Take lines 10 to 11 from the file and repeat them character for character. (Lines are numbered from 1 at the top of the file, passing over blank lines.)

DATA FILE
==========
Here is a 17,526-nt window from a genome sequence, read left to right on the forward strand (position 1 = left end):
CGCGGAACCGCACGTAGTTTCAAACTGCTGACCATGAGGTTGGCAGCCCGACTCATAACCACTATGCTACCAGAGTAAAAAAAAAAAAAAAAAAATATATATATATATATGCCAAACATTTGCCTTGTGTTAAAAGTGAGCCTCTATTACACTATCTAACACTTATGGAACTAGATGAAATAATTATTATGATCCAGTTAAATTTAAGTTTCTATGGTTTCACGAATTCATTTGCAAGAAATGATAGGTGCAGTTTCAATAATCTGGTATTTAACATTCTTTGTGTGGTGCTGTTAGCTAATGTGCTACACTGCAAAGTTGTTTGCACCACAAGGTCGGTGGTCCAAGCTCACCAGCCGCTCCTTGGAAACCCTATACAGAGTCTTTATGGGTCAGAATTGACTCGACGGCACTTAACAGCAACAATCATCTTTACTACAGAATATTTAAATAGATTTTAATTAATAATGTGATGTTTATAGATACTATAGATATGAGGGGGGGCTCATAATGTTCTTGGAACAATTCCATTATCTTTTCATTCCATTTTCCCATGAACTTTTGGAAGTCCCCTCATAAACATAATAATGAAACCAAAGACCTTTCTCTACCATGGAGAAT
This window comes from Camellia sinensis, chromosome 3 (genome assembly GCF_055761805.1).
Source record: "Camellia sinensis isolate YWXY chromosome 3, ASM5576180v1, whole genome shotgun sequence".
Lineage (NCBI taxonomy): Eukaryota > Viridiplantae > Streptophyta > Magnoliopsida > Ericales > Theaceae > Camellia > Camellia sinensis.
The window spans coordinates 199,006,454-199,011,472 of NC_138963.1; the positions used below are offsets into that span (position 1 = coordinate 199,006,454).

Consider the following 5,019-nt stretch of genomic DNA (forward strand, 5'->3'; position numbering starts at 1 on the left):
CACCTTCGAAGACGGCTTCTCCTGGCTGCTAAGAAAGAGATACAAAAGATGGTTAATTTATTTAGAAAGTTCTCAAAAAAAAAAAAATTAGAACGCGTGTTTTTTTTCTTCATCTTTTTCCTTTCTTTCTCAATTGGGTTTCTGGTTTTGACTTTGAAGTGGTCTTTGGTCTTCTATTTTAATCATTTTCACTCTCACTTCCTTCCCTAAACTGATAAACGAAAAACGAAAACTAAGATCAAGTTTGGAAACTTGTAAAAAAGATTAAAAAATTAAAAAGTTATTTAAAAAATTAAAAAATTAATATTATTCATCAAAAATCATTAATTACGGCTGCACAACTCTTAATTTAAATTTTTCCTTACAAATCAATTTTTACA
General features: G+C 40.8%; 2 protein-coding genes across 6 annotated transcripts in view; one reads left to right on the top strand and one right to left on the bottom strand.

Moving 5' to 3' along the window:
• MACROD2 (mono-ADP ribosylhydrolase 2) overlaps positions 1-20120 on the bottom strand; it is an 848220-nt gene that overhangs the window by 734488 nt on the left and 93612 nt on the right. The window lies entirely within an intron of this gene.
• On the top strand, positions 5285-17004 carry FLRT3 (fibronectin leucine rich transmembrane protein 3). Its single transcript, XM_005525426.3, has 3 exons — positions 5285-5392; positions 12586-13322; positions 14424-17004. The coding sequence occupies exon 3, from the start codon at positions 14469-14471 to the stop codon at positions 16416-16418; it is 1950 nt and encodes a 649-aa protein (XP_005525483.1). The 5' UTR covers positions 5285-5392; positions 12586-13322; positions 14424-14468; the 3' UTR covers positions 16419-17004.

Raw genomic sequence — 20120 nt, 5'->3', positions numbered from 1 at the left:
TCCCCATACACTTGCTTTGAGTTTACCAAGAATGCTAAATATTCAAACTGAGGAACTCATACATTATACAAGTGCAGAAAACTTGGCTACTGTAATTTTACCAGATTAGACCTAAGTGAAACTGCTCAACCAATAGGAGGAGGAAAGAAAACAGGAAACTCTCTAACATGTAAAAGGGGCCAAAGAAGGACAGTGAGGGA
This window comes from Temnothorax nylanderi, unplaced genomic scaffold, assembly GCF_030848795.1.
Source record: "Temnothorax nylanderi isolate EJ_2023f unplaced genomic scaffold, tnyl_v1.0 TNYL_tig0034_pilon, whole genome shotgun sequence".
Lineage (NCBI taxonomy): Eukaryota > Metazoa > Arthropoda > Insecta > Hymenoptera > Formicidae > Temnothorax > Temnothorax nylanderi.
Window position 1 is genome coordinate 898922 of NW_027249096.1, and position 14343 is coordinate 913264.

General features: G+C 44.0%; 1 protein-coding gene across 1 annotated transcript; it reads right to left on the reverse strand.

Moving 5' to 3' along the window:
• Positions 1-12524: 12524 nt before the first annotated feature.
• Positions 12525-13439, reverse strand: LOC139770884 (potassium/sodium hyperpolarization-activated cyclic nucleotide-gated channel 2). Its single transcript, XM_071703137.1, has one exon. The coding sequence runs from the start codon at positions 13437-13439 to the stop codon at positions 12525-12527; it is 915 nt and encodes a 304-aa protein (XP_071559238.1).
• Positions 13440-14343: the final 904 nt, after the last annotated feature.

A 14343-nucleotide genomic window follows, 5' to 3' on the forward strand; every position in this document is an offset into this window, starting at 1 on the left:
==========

Moving 5' to 3' along the window:
• MACROD2 (mono-ADP ribosylhydrolase 2) overlaps positions 1-20120 on the bottom strand; it is an 848220-nt gene that overhangs the window by 734488 nt on the left and 93612 nt on the right. The window lies entirely within an intron of this gene.